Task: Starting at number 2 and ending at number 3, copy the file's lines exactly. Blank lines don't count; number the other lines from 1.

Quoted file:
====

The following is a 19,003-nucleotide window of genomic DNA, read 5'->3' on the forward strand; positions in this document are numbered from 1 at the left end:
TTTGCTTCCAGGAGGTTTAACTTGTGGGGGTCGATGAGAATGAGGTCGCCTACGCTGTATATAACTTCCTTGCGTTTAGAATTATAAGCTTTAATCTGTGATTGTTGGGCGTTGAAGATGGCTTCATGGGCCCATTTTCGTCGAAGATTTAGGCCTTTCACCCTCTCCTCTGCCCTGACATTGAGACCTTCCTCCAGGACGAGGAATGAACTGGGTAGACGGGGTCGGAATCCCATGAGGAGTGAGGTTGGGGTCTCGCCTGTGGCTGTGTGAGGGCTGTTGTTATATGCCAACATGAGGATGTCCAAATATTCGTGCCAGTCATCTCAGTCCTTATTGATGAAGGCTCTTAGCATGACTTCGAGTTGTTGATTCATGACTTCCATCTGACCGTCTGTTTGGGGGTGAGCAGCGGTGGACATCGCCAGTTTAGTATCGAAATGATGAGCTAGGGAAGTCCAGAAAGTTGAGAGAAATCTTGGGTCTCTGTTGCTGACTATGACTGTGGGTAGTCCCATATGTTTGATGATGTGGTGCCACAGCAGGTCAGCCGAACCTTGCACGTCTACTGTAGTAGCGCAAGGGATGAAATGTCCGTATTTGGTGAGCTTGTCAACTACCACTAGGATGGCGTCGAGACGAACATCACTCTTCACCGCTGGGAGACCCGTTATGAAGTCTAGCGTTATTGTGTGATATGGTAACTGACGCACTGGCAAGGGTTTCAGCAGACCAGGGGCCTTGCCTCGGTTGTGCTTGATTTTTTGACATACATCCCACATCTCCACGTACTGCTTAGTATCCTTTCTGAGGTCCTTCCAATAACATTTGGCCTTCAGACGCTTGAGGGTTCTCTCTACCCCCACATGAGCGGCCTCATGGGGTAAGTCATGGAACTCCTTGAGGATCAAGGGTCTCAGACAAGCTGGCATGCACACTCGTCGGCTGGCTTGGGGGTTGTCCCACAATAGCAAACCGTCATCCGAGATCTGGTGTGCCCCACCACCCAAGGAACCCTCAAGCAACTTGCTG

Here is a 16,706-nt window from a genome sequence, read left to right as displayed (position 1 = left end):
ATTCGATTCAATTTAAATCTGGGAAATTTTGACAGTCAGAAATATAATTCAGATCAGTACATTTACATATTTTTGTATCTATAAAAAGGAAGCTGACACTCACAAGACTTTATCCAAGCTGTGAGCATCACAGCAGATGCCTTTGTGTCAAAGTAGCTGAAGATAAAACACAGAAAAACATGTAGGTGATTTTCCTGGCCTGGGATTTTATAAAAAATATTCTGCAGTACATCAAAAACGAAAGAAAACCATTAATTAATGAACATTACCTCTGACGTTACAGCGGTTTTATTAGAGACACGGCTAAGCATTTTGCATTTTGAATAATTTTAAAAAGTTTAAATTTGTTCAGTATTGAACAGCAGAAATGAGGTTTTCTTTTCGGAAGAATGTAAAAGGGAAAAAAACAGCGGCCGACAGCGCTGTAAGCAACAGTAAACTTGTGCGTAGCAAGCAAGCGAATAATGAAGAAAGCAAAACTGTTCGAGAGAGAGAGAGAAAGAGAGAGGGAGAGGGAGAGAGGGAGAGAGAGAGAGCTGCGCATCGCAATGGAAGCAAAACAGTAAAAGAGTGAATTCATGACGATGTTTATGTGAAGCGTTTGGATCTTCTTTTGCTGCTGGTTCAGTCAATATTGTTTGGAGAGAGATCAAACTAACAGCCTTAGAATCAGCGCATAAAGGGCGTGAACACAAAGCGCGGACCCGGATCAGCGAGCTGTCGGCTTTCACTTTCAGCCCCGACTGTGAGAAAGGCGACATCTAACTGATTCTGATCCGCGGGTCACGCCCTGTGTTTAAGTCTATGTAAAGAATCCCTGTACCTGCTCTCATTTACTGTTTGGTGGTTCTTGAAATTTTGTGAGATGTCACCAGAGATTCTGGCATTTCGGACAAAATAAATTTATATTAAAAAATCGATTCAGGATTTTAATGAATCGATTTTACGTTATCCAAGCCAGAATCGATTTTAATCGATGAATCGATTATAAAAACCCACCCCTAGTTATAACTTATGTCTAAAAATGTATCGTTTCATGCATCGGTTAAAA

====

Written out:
TTTGCTTCCAGGAGGTTTAACTTGTGGGGGTCGATGAGAATGAGGTCGCCTACGCTGTATATAACTTCCTTGCGTTTAGAATTATAAGCTTTAATCTGTGATTGTTGGGCGTTGAAGATGGCTTCATGGGCCCATTTTCGTCGAAGATTTAGGCCTTTCACCCTCTCCTCTGCCCTGACATTGAGACCTTCCTCCAGGACGAGGAATGAACTGGGTAGACGGGGTCGGAATCCCATGAGGAGTGAGGTTGGGGTCTCGCCTGTGGCTGTGTGAGGGCTGTTGTTATATGCCAACATGAGGATGTCCAAATATTCGTGCCAGTCATCTCAGTCCTTATTGATGAAGGCTCTTAGCATGACTTCGAGTTGTTGATTCATGACTTCCATCTGACCGTCTGTTTGGGGGTGAGCAGCGGTGGACATCGCCAGTTTAGTATCGAAATGATGAGCTAGGGAAGTCCAGAAAGTTGAGAGAAATCTTGGGTCTCTGTTGCTGACTATGACTGTGGGTAGTCCCATATGTTTGATGATGTGGTGCCACAGCAGGTCAGCCGAACCTTGCACGTCTACTGTAGTAGCGCAAGGGATGAAATGTCCGTATTTGGTGAGCTTGTCAACTACCACTAGGATGGCGTCGAGACGAACATCACTCTTCACCGCTGGGAGACCCGTTATGAAGTCTAGCGTTATTGTGTGATATGGTAACTGACGCACTGGCAAGGGTTTCAGCAGACCAGGGGCCTTGCCTCGGTTGTGCTTGATTTTTTGACATACATCCCACATCTCCACGTACTGCTTAGTATCCTTTCTGAGGTCCTTCCAATAACATTTGGCCTTCAGACGCTTGAGGGTTCTCTCTACCCCCACATGAGCGGCCTCATGGGGTAAGTCATGGAACTCCTTGAGGATCAAGGGTCTCAGACAAGCTGGCATGCACACTCGTCGGCTGGCTTGGGGGTTGTCCCACAATAGCAAACCGTCATCCGAGATCTGGTGTGCCCCACCACCCAAGGAACCCTCAAGCAACTTGCTG

Here is a 16,706-nt window from a genome sequence, read left to right as displayed (position 1 = left end):